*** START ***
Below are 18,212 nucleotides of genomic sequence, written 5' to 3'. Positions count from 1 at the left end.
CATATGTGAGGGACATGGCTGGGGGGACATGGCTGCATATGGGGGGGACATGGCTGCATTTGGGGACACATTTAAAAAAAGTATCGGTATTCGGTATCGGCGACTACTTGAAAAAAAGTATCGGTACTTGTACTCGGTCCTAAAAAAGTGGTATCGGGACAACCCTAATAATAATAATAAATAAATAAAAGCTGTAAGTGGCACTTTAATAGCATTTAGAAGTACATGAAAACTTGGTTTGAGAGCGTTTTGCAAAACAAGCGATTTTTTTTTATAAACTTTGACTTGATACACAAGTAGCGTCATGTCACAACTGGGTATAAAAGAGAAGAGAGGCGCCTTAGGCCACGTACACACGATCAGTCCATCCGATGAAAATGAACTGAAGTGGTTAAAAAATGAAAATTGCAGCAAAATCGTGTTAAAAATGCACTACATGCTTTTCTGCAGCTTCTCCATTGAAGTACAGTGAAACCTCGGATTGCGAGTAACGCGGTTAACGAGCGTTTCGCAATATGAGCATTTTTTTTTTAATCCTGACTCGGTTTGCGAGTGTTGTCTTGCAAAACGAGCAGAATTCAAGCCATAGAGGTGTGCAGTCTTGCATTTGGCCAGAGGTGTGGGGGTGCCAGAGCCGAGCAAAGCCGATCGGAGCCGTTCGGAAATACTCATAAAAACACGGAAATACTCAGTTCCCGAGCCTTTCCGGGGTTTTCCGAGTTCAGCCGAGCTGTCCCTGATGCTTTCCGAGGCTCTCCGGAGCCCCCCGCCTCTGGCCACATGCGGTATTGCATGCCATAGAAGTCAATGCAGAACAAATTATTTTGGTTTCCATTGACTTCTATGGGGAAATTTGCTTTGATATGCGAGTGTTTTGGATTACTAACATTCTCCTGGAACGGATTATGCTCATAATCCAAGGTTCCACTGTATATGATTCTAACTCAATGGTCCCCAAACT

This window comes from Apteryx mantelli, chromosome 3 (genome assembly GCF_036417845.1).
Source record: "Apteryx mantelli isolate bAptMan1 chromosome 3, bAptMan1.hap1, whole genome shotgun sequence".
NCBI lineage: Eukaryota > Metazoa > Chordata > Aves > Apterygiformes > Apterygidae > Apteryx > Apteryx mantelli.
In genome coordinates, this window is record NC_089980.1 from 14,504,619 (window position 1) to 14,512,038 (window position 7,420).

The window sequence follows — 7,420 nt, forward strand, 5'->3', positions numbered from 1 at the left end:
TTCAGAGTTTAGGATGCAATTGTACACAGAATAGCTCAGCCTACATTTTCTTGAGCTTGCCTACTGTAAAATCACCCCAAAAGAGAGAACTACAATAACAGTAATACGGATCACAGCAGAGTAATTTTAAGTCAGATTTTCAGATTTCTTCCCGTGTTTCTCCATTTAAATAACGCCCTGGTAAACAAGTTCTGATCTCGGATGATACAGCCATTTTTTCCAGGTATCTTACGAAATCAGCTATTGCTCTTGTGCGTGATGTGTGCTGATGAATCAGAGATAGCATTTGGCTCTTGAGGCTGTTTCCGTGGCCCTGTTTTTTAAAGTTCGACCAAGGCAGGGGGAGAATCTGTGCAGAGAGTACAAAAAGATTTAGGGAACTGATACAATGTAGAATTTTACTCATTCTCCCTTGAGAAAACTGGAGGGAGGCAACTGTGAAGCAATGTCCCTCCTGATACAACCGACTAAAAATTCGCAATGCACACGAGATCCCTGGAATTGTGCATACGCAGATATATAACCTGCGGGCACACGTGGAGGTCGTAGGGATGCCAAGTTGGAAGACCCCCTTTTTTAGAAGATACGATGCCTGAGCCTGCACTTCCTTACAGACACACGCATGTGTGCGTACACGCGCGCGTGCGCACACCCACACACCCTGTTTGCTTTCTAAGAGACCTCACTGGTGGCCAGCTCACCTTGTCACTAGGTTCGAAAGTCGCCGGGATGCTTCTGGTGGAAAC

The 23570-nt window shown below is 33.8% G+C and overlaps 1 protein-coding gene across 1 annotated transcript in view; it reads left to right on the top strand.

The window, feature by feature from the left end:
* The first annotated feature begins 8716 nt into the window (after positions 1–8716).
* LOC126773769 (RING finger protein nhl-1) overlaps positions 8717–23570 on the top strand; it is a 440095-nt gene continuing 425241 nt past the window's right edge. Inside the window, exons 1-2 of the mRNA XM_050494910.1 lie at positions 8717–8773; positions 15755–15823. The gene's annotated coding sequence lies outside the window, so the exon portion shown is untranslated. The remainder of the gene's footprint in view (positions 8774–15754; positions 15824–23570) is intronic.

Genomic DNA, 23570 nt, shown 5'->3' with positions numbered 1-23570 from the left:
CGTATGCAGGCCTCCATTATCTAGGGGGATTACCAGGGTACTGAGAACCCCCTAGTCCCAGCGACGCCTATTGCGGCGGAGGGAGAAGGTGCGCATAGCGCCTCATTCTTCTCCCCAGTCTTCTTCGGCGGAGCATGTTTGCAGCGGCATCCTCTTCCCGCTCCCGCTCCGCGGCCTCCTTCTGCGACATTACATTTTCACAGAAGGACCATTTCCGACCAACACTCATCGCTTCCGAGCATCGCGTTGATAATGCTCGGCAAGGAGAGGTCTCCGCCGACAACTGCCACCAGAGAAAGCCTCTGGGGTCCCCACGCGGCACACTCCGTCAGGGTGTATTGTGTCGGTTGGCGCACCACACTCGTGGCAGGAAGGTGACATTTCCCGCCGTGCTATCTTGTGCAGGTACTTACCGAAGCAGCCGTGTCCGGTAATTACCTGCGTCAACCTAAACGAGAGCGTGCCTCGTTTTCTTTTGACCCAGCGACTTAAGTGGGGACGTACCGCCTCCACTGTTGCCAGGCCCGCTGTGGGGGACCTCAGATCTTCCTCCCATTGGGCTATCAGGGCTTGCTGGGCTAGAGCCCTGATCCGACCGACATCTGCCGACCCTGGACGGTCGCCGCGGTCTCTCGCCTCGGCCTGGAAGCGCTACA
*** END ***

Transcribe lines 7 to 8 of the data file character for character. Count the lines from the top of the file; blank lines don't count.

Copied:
The window sequence follows — 7,420 nt, forward strand, 5'->3', positions numbered from 1 at the left end:
TTCAGAGTTTAGGATGCAATTGTACACAGAATAGCTCAGCCTACATTTTCTTGAGCTTGCCTACTGTAAAATCACCCCAAAAGAGAGAACTACAATAACAGTAATACGGATCACAGCAGAGTAATTTTAAGTCAGATTTTCAGATTTCTTCCCGTGTTTCTCCATTTAAATAACGCCCTGGTAAACAAGTTCTGATCTCGGATGATACAGCCATTTTTTCCAGGTATCTTACGAAATCAGCTATTGCTCTTGTGCGTGATGTGTGCTGATGAATCAGAGATAGCATTTGGCTCTTGAGGCTGTTTCCGTGGCCCTGTTTTTTAAAGTTCGACCAAGGCAGGGGGAGAATCTGTGCAGAGAGTACAAAAAGATTTAGGGAACTGATACAATGTAGAATTTTACTCATTCTCCCTTGAGAAAACTGGAGGGAGGCAACTGTGAAGCAATGTCCCTCCTGATACAACCGACTAAAAATTCGCAATGCACACGAGATCCCTGGAATTGTGCATACGCAGATATATAACCTGCGGGCACACGTGGAGGTCGTAGGGATGCCAAGTTGGAAGACCCCCTTTTTTAGAAGATACGATGCCTGAGCCTGCACTTCCTTACAGACACACGCATGTGTGCGTACACGCGCGCGTGCGCACACCCACACACCCTGTTTGCTTTCTAAGAGACCTCACTGGTGGCCAGCTCACCTTGTCACTAGGTTCGAAAGTCGCCGGGATGCTTCTGGTGGAAAC